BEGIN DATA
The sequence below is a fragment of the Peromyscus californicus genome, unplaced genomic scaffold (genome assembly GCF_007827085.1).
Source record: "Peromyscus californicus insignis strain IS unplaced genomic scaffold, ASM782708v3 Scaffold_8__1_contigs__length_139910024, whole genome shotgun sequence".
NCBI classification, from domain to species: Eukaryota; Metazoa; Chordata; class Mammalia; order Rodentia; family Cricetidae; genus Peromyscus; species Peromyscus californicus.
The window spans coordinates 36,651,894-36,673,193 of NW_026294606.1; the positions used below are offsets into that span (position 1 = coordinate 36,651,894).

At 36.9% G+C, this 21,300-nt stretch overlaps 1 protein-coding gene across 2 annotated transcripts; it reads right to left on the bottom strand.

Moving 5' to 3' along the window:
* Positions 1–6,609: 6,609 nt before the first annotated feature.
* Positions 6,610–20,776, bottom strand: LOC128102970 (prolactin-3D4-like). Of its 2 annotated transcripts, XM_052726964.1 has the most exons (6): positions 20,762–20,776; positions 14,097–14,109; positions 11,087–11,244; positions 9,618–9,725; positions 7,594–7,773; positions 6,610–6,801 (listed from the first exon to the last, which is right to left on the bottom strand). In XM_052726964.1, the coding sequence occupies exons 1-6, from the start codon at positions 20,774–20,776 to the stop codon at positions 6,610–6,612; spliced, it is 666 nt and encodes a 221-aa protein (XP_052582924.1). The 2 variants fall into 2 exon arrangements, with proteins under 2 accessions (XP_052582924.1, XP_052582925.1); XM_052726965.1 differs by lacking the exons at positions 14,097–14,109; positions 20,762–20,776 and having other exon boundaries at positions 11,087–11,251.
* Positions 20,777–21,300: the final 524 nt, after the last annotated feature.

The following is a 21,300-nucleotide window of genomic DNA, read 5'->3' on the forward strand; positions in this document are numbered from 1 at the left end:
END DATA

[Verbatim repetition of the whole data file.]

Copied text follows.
The sequence below is a fragment of the Peromyscus californicus genome, unplaced genomic scaffold (genome assembly GCF_007827085.1).
Source record: "Peromyscus californicus insignis strain IS unplaced genomic scaffold, ASM782708v3 Scaffold_8__1_contigs__length_139910024, whole genome shotgun sequence".
NCBI classification, from domain to species: Eukaryota; Metazoa; Chordata; class Mammalia; order Rodentia; family Cricetidae; genus Peromyscus; species Peromyscus californicus.
The window spans coordinates 36,651,894-36,673,193 of NW_026294606.1; the positions used below are offsets into that span (position 1 = coordinate 36,651,894).

At 36.9% G+C, this 21,300-nt stretch overlaps 1 protein-coding gene across 2 annotated transcripts; it reads right to left on the bottom strand.

Moving 5' to 3' along the window:
* Positions 1–6,609: 6,609 nt before the first annotated feature.
* Positions 6,610–20,776, bottom strand: LOC128102970 (prolactin-3D4-like). Of its 2 annotated transcripts, XM_052726964.1 has the most exons (6): positions 20,762–20,776; positions 14,097–14,109; positions 11,087–11,244; positions 9,618–9,725; positions 7,594–7,773; positions 6,610–6,801 (listed from the first exon to the last, which is right to left on the bottom strand). In XM_052726964.1, the coding sequence occupies exons 1-6, from the start codon at positions 20,774–20,776 to the stop codon at positions 6,610–6,612; spliced, it is 666 nt and encodes a 221-aa protein (XP_052582924.1). The 2 variants fall into 2 exon arrangements, with proteins under 2 accessions (XP_052582924.1, XP_052582925.1); XM_052726965.1 differs by lacking the exons at positions 14,097–14,109; positions 20,762–20,776 and having other exon boundaries at positions 11,087–11,251.
* Positions 20,777–21,300: the final 524 nt, after the last annotated feature.

The following is a 21,300-nucleotide window of genomic DNA, read 5'->3' on the forward strand; positions in this document are numbered from 1 at the left end: